There has been much chatter of recent weeks around the subject of football commentary on commercial radio here in the UK, with reports of stations such as Radio City and Free Radio dropping football commentaries of their local teams after in some cases decades of regular match day coverage.
The primary factor today with these commercial stations dropping live match commentary is a simple financial decision, the increasing costs of acquiring broadcast rights are judged to be more expensive than the extra audience and commercial income the station will gain from the match commentary. Needless to say there have been some very upset fans disappointed at losing their radio connection to the terraces.
For this instalment of my ‘Sound Archive’ series, we turn the clock back to the start of the 1996/7 season, when the topic of radio football rights was hot, and in this case the fans were up in arms because of commercial radio out bidding BBC local radio stations for football commentary rights.
In this editions of Radio 4’s ‘Medium Wave’ programme, Rogan Taylor, then head of the Liverpool University football research unit, reports on the radio football rights wheeling and dealing of the day.
The feature analyses commercial radio’s deal with the Premier League for exclusive broadcast rights, BBC Newcastle commentator Andrew Dalby;
“How would you feel if half your Saturday afternoon work had just been ripped out from you…we have a four hour programme on a Saturday afternoon and if Newcastle were playing I’d be providing 90 minutes of commentary…and all of a sudden it’s gone.”
Giles Squire, Metro Radio’s PD, on his station gaining Newcastle commentary rights said it was all about competition;
“Is it a level playing field to fight against a broadcaster who doesn’t have to rely on a commercial income?…where as I have got to make a living, that’s what commercial radio is all about. Our advertisers expect us to to deliver a substantial audience, that’s exactly what I’m doing.”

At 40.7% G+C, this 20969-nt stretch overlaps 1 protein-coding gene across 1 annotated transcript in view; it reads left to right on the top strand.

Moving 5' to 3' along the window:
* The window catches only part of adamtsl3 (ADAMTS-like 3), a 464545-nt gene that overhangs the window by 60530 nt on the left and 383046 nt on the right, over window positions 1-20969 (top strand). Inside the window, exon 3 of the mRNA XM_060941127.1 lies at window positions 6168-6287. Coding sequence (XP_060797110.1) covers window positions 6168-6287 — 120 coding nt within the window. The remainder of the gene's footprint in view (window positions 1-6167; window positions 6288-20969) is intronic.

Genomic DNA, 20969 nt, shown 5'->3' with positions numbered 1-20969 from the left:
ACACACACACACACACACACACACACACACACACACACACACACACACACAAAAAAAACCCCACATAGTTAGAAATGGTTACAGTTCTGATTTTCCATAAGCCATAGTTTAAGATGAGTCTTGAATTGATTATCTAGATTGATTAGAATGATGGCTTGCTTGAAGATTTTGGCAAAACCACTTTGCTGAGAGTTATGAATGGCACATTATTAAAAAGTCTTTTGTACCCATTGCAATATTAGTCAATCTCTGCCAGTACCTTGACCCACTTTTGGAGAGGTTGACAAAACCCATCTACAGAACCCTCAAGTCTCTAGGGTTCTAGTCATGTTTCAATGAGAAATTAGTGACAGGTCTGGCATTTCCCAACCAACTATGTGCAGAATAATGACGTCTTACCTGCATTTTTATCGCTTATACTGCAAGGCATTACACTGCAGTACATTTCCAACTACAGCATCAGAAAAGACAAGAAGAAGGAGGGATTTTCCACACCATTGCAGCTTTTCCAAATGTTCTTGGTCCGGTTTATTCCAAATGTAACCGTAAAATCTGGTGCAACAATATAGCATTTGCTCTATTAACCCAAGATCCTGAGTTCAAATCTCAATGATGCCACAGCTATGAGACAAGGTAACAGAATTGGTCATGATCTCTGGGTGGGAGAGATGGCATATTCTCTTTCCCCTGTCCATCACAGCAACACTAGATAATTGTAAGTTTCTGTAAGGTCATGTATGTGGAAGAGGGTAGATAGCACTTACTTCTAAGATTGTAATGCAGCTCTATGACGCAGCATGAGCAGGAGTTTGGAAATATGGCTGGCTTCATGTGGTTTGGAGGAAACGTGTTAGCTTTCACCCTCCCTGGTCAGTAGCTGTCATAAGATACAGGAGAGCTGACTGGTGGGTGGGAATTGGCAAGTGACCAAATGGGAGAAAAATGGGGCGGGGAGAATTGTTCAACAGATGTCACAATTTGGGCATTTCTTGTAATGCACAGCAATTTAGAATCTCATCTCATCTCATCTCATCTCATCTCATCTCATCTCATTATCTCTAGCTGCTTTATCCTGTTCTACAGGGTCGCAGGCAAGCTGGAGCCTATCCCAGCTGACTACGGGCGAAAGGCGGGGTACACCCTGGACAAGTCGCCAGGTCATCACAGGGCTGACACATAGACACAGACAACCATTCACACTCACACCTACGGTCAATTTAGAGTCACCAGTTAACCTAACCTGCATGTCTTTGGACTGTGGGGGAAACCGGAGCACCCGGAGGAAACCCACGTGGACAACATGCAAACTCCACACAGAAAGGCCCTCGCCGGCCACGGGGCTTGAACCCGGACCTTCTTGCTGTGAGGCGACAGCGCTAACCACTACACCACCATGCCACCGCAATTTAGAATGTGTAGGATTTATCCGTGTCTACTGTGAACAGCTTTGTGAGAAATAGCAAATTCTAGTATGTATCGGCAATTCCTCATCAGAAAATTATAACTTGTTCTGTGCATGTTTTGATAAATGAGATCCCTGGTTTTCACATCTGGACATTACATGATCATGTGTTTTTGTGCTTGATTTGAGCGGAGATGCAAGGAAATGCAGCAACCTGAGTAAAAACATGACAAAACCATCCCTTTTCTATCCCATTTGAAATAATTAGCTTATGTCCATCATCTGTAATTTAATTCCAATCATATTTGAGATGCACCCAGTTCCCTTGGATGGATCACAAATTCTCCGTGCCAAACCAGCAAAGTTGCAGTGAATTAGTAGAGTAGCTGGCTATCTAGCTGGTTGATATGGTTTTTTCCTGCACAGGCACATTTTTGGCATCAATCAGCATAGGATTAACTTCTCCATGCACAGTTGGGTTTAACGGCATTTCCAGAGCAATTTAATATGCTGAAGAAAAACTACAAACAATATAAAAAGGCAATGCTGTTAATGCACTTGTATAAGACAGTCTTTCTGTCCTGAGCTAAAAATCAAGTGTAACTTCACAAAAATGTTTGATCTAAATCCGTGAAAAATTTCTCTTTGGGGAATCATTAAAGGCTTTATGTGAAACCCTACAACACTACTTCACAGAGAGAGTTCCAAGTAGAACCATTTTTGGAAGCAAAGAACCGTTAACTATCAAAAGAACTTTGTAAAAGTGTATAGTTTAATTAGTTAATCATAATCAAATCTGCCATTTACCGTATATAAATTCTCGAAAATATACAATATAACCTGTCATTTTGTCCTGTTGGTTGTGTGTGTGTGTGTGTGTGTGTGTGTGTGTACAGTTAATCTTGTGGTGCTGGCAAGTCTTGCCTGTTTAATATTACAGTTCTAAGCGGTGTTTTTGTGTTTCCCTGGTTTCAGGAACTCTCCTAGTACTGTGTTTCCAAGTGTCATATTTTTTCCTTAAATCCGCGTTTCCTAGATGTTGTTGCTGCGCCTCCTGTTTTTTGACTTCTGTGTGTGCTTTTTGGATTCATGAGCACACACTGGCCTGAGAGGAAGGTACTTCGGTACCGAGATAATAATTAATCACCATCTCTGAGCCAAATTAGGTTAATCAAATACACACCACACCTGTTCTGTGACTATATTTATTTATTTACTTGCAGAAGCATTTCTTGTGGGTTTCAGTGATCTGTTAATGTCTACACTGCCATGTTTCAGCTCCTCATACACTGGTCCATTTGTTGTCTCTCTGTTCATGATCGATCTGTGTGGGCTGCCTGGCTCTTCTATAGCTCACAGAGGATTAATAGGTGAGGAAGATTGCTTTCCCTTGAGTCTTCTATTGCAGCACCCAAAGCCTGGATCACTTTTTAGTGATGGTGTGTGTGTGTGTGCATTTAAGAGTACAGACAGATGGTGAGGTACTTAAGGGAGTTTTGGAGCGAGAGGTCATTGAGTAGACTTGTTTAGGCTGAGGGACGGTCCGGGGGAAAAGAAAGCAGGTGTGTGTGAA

Steve Race, Newcastle fanzine editor, commented on the variable reception of Metro Radio;
“Poor reception is caused by the geographical state of the North East, but really Metro Radio should look into that before deciding to monopolise something that concerns people who don’t just live in the centre of Newcastle.”
Mike Lewis, then Deputy Controller of BBC Radio 5 Live, talked of their exclusive Premier League deal for national coverage which excluded BBC Local stations even taking a feed from the national service;
“It has proven very difficult for a number of BBC local stations, I except that… the success that 5live has had with sport has caused the commercial sector to think ‘this works’ it attracts an audience and therefore commercial radio…have been keen to strike exclusive deals that unfortunately has shut out local radio. It was deemed essential that national radio had a deal to make sure that some part of the BBC did have a deal for coverage of the Premier League football.”
This post is another my Sound Archive series.Photo Credits:
“Results” by Smabs Sputzer